Geometric Brownian motion

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For the simulation generating the realizations, see below.

A geometric Brownian motion (GBM) (also known as exponential Brownian motion) is a continuous-time stochastic process in which the logarithm of the randomly varying quantity follows a Brownian motion (also called a Wiener process) with drift.[1] It is an important example of stochastic processes satisfying a stochastic differential equation (SDE); in particular, it is used in mathematical finance to model stock prices in the Black–Scholes model.

Technical definition: the SDE[edit]

A stochastic process St is said to follow a GBM if it satisfies the following stochastic differential equation (SDE):

where is a Wiener process or Brownian motion, and ('the percentage drift') and ('the percentage volatility') are constants.

The former parameter is used to model deterministic trends, while the latter parameter models unpredictable events occurring during the motion.

Solving the SDE[edit]

For an arbitrary initial value S0 the above SDE has the analytic solution (under Itô's interpretation):

The derivation requires the use of Itô calculus. Applying Itô's formula leads to

where is the quadratic variation of the SDE.

When , converges to 0 faster than , since . So the above infinitesimal can be simplified by

Plugging the value of in the above equation and simplifying we obtain

Taking the exponential and multiplying both sides by gives the solution claimed above.

Arithmetic Brownian Motion[edit]

The process for , satisfying the SDE

or more generally the process solving the SDE

where and are real constants and for an initial condition , is called an Arithmetic Brownian Motion (ABM). This was the model postulated by Louis Bachelier in 1900 for stock prices, in the first published attempt to model Brownian motion, known today as Bachelier model. As was shown above, the ABM SDE can be obtained through the logarithm of a GBM via Itô's formula. Similarly, a GBM can be obtained by exponentiation of an ABM through Itô's formula.

Properties of GBM[edit]

The above solution (for any value of t) is a log-normally distributed random variable with expected value and variance given by[2]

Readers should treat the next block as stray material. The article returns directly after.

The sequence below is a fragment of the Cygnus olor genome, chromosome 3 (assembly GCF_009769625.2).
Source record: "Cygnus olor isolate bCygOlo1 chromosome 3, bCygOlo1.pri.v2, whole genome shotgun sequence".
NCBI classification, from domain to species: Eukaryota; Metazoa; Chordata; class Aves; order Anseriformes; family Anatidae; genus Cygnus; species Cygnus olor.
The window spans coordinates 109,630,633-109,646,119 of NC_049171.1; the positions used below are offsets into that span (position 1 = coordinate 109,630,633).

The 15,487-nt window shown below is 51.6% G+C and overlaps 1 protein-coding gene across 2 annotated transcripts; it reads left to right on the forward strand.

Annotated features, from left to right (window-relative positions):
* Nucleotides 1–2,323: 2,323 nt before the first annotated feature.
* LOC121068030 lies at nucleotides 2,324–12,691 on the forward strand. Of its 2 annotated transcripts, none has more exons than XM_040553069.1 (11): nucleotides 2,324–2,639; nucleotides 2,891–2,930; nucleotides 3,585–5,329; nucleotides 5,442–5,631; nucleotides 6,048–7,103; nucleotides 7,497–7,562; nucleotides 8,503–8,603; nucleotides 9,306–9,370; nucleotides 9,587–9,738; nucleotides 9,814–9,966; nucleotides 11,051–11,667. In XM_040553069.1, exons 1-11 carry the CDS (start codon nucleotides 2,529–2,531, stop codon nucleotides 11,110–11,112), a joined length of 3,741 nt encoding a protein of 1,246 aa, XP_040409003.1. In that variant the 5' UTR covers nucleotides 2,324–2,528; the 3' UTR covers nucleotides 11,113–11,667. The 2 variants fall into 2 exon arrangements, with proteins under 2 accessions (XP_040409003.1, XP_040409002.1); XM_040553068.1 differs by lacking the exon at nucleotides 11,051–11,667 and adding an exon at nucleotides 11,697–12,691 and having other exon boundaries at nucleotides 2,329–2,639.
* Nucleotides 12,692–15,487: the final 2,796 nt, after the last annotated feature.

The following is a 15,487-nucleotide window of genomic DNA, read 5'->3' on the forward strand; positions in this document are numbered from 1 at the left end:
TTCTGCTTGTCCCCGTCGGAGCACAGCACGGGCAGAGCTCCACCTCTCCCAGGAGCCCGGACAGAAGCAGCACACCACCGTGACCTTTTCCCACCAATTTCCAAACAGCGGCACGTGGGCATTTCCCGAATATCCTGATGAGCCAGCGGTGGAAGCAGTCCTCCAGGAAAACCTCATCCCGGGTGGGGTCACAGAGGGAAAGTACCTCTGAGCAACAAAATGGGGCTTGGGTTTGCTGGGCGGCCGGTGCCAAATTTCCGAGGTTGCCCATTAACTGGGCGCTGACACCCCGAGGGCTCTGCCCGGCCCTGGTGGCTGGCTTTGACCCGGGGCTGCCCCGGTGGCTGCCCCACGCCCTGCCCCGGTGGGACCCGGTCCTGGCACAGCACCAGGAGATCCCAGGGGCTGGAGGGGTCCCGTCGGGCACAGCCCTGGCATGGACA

They can be derived using the fact that is a martingale, and that

The probability density function of is:

Derivation of GBM probability density function

To derive the probability density function for GBM, we must use the Fokker-Planck equation to evaluate the time evolution of the PDF:

where is the Dirac delta function. To simplify the computation, we may introduce a logarithmic transform , leading to the form of GBM:

Then the equivalent Fokker-Planck equation for the evolution of the PDF becomes:

Define and . By introducing the new variables and , the derivatives in the Fokker-Planck equation may be transformed as:

Leading to the new form of the Fokker-Planck equation:

However, this is the canonical form of the heat equation. which has the solution given by the heat kernel:

Plugging in the original variables leads to the PDF for GBM:

When deriving further properties of GBM, use can be made of the SDE of which GBM is the solution, or the explicit solution given above can be used. For example, consider the stochastic process log(St). This is an interesting process, because in the Black–Scholes model it is related to the log return of the stock price. Using Itô's lemma with f(S) = log(S) gives

It follows that .

This result can also be derived by applying the logarithm to the explicit solution of GBM:

Taking the expectation yields the same result as above: .

Simulating sample paths[edit]

# Python code for the plot

import numpy as np
import matplotlib.pyplot as plt

mu = 1
n = 50
dt = 0.1
x0 = 100

sigma = np.arange(0.8, 2, 0.2)

x = np.exp(
    (mu - sigma ** 2 / 2) * dt
    + sigma * np.random.normal(0, np.sqrt(dt), size=(len(sigma), n)).T
x = np.vstack([np.ones(len(sigma)), x])
x = x0 * x.cumprod(axis=0)